The Tours Congress, which opened on December 25, 1920, had 285 French delegates, who represented eighty-nine of ninety-five socialist federations. The delegates engaged in a vigorous debate about whether or not to join the Comintern and were largely divided along three lines: The left wing included both authentic Bolsheviks such as Fernand Loriot and pro-Soviet politicians such as Cachin and Frossard. The right wing, which was led by Léon Blum, firmly opposed many of the twenty-one demands. The center, led by Jean Longuet and Paul Faure, favored conditional association with the Comintern but hoped for a liberalization of the twenty-one demands.

Loriot, Cachin, and others who favored joining the Comintern denounced reformism and praised Lenin’s model of a well-organized, uncompromising revolutionary party founded on the Marxist-Leninist ideology. In contrast, Blum argued against the abandoning of democratic socialism for the dictatorship of a central committee. Although he accepted the idea of a socialist revolution, he insisted that such a revolution could only come about at the proper stage of capitalist development, when the masses were adequately prepared. Predicting that the Bolsheviks would utilize terror and permanent dictatorship, he insisted that such methods were not a suitable basis for the French republic.

After the delegates voted to accept the twenty-one demands, Blum declared that the “old house,” or the SFIO, would continue the struggle for the triumph of democratic socialism. A representative of the Comintern demanded that the party expel all persons advocating compromise and reformism, including Longuet and Faure. The Congress quickly acquiesced, and Blum’s group and the Longuet-Faure minority left the hall together.


The vote in favor of joining the Comintern and establishing the French Communist Party produced an enduring schism among French socialists that ended the tenuous unity that had begun in 1905. The left-wing faction that formed the FCP took over the party newspaper, L’Humanité, Humanité, L’ (newspaper) and Blum assumed leadership of the SFIO. Since three-quarters of the votes at Tours had accepted the Leninist point of view, the future of the SFIO appeared rather bleak. In 1921, the Communist Party had a membership of 120,000, while the SFIO had only 40,000. The SFIO’s less rigid ideas, however, were apparently more compatible with France’s political culture. Within four years, membership in the FCP had declined to 60,000, and the SFIO’s numbers had risen to 73,000. In the election of 1932, the SFIO received almost 2 million votes, while the Communists received fewer than 800,000.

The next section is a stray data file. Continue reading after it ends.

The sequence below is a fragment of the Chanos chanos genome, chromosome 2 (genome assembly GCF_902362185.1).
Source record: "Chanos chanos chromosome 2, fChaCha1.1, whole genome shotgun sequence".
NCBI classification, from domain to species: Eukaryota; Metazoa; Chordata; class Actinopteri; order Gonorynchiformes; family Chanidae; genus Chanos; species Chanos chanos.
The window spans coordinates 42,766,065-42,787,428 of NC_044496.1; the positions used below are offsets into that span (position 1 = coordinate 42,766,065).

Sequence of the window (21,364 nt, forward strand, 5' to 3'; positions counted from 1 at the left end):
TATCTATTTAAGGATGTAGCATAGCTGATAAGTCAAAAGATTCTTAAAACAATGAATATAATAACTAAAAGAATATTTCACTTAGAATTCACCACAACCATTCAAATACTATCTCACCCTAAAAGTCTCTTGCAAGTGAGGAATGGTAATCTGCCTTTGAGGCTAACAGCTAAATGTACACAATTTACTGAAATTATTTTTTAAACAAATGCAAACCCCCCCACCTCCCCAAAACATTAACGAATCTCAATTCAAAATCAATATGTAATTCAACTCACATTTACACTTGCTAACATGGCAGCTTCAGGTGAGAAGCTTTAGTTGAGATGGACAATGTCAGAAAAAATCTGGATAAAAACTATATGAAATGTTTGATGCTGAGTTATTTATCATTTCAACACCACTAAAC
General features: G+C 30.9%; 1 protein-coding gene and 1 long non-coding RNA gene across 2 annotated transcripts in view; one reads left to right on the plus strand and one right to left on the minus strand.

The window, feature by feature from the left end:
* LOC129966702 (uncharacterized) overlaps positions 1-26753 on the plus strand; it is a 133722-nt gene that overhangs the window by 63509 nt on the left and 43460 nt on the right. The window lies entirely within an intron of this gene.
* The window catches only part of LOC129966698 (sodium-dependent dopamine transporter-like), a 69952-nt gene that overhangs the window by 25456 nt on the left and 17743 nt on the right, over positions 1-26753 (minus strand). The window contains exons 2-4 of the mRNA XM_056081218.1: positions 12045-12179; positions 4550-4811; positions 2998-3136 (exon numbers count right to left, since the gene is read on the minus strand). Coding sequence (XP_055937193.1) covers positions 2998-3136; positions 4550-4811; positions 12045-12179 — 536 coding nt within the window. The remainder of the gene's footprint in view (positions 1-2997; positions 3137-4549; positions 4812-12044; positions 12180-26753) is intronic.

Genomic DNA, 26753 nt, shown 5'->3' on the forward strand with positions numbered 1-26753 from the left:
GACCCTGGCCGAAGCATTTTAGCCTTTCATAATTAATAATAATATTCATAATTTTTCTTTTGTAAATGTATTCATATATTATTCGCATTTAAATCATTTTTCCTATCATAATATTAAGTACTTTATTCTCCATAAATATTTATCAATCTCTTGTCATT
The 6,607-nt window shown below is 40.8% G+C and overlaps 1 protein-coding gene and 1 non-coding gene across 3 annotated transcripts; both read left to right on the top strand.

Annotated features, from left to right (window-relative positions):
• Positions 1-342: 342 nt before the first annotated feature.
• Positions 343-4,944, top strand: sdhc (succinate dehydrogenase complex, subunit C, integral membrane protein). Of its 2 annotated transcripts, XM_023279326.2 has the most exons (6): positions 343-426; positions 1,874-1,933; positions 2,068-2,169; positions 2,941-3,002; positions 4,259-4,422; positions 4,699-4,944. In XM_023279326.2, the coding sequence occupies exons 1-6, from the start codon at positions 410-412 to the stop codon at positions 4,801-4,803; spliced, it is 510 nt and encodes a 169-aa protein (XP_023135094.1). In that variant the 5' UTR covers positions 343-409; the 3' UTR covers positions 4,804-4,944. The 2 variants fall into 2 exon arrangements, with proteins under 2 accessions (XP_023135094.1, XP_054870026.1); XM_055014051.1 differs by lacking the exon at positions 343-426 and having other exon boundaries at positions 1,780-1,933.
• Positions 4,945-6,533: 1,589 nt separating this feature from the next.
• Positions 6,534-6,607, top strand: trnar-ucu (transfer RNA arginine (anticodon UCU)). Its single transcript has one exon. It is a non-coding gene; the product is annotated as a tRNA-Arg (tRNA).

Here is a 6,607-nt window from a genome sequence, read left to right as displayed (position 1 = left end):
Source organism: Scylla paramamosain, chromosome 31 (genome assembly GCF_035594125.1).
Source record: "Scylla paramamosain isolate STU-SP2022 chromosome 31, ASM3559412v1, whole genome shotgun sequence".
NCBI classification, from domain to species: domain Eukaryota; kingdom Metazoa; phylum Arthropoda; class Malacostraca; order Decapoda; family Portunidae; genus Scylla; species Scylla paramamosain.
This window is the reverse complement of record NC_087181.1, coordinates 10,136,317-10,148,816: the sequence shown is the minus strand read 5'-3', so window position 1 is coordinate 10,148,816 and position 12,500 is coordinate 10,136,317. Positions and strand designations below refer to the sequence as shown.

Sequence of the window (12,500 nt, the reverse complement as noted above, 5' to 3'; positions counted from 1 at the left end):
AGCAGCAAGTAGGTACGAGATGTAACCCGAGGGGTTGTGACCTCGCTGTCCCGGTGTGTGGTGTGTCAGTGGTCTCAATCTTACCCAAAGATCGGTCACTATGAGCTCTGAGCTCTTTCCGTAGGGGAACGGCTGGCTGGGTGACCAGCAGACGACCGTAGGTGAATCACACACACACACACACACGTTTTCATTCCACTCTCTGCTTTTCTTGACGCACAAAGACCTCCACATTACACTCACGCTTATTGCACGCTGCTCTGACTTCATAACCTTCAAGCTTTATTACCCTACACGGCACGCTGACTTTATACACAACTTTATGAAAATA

In later decades, France’s Communist and Socialist Parties continued to adhere to the basic orientations expressed at the Tours Congress. Until communism began to crumble in the 1980’s, the FCP generally remained faithful to Marxist-Leninist orthodoxy and took its directions from the Soviet Union. The SFIO, in contrast, increasingly followed the path of reformism, compromise, and participation in coalition governments. Communist Party;France French Communist Party Political parties;French Communist Party Tours Congress (1920)

Further Reading
  • citation-type="booksimple"

    xlink:type="simple">Colton, Joel. Léon Blum: Humanist in Politics. New York: Alfred A. Knopf, 1966. A well-written biography that includes an excellent discussion of the 1920 division between the Democratic Socialists and the advocates of the Marxist-Leninist ideology.
  • citation-type="booksimple"

    xlink:type="simple">Lacouture, Jean. Leon Blum. Translated by George Holoch. New York: Holmes & Meier, 1982. A readable biography that analyzes Blum’s ideas and includes large passages from his speech at the Tours Congress.
  • citation-type="booksimple"

    xlink:type="simple">Lazitch, Branko. Biographical Dictionary of the Comintern. Stanford, Calif.: Hoover Institution Press, 1973. Provides information that is difficult to find about the relatively unknown people who participated in the Third International.
  • citation-type="booksimple"

    xlink:type="simple">Mortimer, Edward. The Rise of the French Communist Party, 1920-1947. London: Faber & Faber, 1984. The most readable treatment of the early history of the French Communist Party, including its leaders and policies.
  • citation-type="booksimple"

    xlink:type="simple">Pipes, Richard. Communism: A History. New York: Random House, 2003. A scholarly account of international Communism, with an emphasis on the history of the Soviet Union. Written from a strongly anti-Communist point of view.
  • citation-type="booksimple"

    xlink:type="simple">Tiersky, Tonald. French Communism, 1920-1972. New York: Columbia University Press, 1974. Although this book is rather sketchy about the early period, it presents an excellent explanation of the differences between France’s Democratic Socialists and the communists.
  • citation-type="booksimple"

    xlink:type="simple">Wohl, Robert. French Communism in the Making, 1914-1924. Stanford, Calif.: Stanford University Press, 1966. A detailed monograph that includes a great deal of material about the Tours Congress.

L’Humanité Gives Voice to French Socialist Politics

Zimmerwald and Kienthal Conferences

Lenin Critiques Modern Capitalism

Russian Communists Inaugurate the Red Terror

Lenin Leads the Russian Revolution

Bolsheviks Mount the October Revolution

Russian Civil War

Lenin Establishes the Comintern

United States Recognizes Russia’s Bolshevik Regime

Categories: History